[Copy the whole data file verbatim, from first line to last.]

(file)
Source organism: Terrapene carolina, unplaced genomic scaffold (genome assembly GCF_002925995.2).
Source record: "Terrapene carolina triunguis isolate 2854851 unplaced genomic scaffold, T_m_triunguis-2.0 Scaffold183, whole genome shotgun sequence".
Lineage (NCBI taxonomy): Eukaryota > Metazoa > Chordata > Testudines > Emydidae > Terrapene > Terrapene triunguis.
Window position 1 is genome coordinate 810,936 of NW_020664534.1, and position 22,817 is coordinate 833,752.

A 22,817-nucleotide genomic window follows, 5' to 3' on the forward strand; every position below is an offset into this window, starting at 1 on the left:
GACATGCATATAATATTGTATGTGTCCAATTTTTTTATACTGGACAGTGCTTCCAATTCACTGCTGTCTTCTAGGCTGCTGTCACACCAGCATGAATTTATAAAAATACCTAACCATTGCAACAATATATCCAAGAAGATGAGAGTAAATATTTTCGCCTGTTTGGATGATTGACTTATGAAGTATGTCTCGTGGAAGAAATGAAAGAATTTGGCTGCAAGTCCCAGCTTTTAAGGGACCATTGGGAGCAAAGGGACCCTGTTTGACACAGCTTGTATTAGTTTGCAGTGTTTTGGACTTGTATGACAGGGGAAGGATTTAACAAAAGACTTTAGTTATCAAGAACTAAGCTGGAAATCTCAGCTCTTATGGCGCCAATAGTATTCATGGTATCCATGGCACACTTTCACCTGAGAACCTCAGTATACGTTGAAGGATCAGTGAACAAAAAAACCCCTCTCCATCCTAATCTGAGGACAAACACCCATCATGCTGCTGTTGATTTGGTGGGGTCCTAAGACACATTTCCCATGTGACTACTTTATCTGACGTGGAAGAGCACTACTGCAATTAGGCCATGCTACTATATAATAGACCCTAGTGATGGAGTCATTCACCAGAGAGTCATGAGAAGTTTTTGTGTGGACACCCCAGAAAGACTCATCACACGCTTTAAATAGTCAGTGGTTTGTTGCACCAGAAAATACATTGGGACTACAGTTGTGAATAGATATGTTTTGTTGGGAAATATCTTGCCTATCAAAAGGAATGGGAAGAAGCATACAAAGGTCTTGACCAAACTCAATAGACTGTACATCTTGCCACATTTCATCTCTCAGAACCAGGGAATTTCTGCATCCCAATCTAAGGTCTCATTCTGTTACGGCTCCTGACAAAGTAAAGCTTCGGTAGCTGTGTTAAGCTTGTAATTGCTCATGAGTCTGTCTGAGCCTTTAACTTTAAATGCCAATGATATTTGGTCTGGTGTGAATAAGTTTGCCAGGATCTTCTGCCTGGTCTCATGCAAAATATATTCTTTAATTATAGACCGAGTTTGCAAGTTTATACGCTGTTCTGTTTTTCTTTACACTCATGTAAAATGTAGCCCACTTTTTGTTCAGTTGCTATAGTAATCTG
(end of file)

Source organism: Terrapene carolina, unplaced genomic scaffold (genome assembly GCF_002925995.2).
Source record: "Terrapene carolina triunguis isolate 2854851 unplaced genomic scaffold, T_m_triunguis-2.0 Scaffold183, whole genome shotgun sequence".
Lineage (NCBI taxonomy): Eukaryota > Metazoa > Chordata > Testudines > Emydidae > Terrapene > Terrapene triunguis.
Window position 1 is genome coordinate 810,936 of NW_020664534.1, and position 22,817 is coordinate 833,752.

A 22,817-nucleotide genomic window follows, 5' to 3' on the forward strand; every position below is an offset into this window, starting at 1 on the left:
GACATGCATATAATATTGTATGTGTCCAATTTTTTTATACTGGACAGTGCTTCCAATTCACTGCTGTCTTCTAGGCTGCTGTCACACCAGCATGAATTTATAAAAATACCTAACCATTGCAACAATATATCCAAGAAGATGAGAGTAAATATTTTCGCCTGTTTGGATGATTGACTTATGAAGTATGTCTCGTGGAAGAAATGAAAGAATTTGGCTGCAAGTCCCAGCTTTTAAGGGACCATTGGGAGCAAAGGGACCCTGTTTGACACAGCTTGTATTAGTTTGCAGTGTTTTGGACTTGTATGACAGGGGAAGGATTTAACAAAAGACTTTAGTTATCAAGAACTAAGCTGGAAATCTCAGCTCTTATGGCGCCAATAGTATTCATGGTATCCATGGCACACTTTCACCTGAGAACCTCAGTATACGTTGAAGGATCAGTGAACAAAAAAACCCCTCTCCATCCTAATCTGAGGACAAACACCCATCATGCTGCTGTTGATTTGGTGGGGTCCTAAGACACATTTCCCATGTGACTACTTTATCTGACGTGGAAGAGCACTACTGCAATTAGGCCATGCTACTATATAATAGACCCTAGTGATGGAGTCATTCACCAGAGAGTCATGAGAAGTTTTTGTGTGGACACCCCAGAAAGACTCATCACACGCTTTAAATAGTCAGTGGTTTGTTGCACCAGAAAATACATTGGGACTACAGTTGTGAATAGATATGTTTTGTTGGGAAATATCTTGCCTATCAAAAGGAATGGGAAGAAGCATACAAAGGTCTTGACCAAACTCAATAGACTGTACATCTTGCCACATTTCATCTCTCAGAACCAGGGAATTTCTGCATCCCAATCTAAGGTCTCATTCTGTTACGGCTCCTGACAAAGTAAAGCTTCGGTAGCTGTGTTAAGCTTGTAATTGCTCATGAGTCTGTCTGAGCCTTTAACTTTAAATGCCAATGATATTTGGTCTGGTGTGAATAAGTTTGCCAGGATCTTCTGCCTGGTCTCATGCAAAATATATTCTTTAATTATAGACCGAGTTTGCAAGTTTATACGCTGTTCTGTTTTTCTTTACACTCATGTAAAATGTAGCCCACTTTTTGTTCAGTTGCTATAGTAATCTG